(Reuters) - One year into his mandate, French President Nicolas Sarkozy faces numerous protests against his reform programme.
Here are some of the main disputes:
Unions have demanded a day of action on May 22 to protest against government plans to make people work 41 years before being able to draw a full pension compared with 40 years now. Rail, Air France and public transport unions are also expected to strike. Civil servants likely to join in. The government says growing life expectancy means people will have to work longer than was previously the case.
The May 22 strike will also be used as a soapbox to protest against other government measures such as plans to cut 23,000 state sector jobs this year and 35,000 next and moves to put pressure on the long-term unemployed to accept jobs.
Rail unions say they might start an open-ended strike from June 2 unless the government backtracks.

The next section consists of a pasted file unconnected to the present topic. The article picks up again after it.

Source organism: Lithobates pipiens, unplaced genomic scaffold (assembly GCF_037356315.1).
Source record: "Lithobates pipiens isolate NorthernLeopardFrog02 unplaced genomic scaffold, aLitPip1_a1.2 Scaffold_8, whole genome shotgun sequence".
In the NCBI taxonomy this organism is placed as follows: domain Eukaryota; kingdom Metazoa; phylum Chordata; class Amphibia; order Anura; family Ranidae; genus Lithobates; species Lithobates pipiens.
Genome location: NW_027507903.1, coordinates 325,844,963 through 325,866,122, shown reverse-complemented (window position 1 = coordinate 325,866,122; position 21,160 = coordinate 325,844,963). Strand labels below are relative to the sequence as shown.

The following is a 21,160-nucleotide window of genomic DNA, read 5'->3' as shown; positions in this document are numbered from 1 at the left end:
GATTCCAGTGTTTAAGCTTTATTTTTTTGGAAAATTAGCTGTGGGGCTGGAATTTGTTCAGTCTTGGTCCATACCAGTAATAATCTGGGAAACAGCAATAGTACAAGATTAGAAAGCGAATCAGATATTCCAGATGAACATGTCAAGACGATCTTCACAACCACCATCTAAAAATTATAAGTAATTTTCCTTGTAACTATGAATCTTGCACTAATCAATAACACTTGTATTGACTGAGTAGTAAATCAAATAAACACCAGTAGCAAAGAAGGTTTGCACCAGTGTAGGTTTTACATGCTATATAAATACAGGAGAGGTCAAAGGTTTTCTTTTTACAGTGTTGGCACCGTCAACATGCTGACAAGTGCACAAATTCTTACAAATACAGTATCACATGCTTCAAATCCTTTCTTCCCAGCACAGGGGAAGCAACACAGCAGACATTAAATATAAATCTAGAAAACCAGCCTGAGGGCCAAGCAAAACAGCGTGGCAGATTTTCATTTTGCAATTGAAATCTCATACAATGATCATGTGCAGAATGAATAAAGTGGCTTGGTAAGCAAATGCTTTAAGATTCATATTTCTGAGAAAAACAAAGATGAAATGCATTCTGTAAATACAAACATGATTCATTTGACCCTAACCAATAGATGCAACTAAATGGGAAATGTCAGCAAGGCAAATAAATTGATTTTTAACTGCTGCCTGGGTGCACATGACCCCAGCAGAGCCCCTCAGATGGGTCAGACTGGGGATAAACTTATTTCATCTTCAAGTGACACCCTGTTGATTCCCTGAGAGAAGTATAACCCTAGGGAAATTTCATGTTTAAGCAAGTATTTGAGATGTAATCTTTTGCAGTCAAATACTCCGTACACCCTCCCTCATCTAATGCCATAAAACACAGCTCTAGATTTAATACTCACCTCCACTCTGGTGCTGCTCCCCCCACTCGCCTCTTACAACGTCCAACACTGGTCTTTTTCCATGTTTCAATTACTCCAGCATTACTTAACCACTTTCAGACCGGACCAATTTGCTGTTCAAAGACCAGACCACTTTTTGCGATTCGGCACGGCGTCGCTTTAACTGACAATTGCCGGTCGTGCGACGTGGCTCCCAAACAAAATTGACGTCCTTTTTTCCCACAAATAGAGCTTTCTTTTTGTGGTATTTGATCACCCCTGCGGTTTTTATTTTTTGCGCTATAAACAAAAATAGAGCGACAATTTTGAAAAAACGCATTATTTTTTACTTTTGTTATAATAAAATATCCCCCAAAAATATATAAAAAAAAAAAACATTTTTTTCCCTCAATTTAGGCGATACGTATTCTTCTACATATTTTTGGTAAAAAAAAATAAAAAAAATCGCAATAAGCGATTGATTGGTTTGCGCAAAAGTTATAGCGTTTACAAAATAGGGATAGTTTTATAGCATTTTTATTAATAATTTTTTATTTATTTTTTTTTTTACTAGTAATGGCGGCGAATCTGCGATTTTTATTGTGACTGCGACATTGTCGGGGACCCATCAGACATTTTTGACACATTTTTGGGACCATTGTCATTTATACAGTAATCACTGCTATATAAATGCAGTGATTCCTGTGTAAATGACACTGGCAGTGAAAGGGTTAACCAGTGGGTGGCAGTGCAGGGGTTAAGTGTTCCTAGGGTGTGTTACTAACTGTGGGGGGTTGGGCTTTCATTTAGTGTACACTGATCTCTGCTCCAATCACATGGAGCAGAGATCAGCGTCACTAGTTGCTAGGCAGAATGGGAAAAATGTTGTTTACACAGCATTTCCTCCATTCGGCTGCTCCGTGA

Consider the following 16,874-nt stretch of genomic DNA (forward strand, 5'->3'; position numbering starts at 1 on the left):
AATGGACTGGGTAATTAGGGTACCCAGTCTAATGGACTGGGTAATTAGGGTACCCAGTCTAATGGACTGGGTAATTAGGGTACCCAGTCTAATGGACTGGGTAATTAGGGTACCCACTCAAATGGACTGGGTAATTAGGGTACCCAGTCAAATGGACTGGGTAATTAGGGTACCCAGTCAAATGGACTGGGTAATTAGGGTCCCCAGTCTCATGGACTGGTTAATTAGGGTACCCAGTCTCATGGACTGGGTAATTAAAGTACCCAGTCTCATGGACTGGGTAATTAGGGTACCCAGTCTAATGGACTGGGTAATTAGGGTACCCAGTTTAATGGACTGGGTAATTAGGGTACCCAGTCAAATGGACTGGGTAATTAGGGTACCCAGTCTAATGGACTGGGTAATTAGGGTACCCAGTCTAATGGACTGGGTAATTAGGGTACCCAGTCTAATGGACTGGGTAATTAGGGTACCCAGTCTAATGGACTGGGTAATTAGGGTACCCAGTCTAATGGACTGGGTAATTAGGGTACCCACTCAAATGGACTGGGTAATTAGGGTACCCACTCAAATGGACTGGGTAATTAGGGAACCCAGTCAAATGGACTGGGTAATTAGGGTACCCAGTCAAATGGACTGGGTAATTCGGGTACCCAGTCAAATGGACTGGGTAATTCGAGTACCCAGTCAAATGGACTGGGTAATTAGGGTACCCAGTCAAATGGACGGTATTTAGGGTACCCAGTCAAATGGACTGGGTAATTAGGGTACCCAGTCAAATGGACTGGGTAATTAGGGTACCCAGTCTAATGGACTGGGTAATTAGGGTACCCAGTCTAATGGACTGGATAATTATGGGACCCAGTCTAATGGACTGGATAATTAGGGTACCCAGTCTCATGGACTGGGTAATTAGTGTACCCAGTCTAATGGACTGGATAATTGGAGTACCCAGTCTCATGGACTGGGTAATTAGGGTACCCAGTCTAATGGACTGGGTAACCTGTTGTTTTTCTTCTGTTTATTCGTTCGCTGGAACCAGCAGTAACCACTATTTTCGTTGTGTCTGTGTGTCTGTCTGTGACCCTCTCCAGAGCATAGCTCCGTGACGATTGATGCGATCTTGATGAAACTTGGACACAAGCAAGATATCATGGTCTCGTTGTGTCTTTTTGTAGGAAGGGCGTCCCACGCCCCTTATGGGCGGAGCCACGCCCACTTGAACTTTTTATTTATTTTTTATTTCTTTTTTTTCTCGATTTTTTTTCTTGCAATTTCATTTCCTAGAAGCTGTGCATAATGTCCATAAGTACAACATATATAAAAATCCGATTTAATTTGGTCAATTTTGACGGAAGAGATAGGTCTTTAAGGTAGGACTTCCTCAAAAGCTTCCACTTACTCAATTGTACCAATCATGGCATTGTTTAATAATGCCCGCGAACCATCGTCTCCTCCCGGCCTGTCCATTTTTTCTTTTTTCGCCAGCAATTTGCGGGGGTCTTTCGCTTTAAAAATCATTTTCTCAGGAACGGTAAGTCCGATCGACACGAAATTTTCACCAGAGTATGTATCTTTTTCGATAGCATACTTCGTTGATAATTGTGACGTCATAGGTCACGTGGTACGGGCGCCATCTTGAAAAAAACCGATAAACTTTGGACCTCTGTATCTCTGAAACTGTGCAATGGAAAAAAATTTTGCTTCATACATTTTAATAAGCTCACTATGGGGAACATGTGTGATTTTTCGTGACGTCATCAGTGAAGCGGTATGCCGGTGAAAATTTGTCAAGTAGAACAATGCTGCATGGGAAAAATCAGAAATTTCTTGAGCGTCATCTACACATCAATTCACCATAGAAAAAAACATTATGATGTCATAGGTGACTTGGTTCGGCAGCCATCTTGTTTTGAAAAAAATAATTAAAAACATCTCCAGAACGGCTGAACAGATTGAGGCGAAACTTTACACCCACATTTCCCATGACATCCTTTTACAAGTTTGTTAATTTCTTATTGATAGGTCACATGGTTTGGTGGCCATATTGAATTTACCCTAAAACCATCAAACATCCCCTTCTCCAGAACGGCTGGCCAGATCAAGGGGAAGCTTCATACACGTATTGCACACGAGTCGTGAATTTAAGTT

Teachers and students have staged numerous protests over the past two months against plans to cut 11,200 jobs in education in the next academic year. Hundreds of thousands of teachers staged a one-day strike last week. The next demonstration is called for May 24. Unions also up in arms over Sarkozy’s call for schools to take in students, even when teachers go on strike.
Fishermen have blocked access to numerous French ports on the Atlantic, Mediterranean and Channel seaboards to put pressure on the government to give them tax breaks because of the rising cost of diesel fuel. The government says it has already offered more than 50 million euros (39.8 million pounds) in aid and will meet the fishermen on Wednesday to see if more can be done.
French ports have also suffered intermittent strikes against government moves to privatise the loading activities of state-run ports. Marseille port hit again on Tuesday.
Reporting by Crispian Balmer
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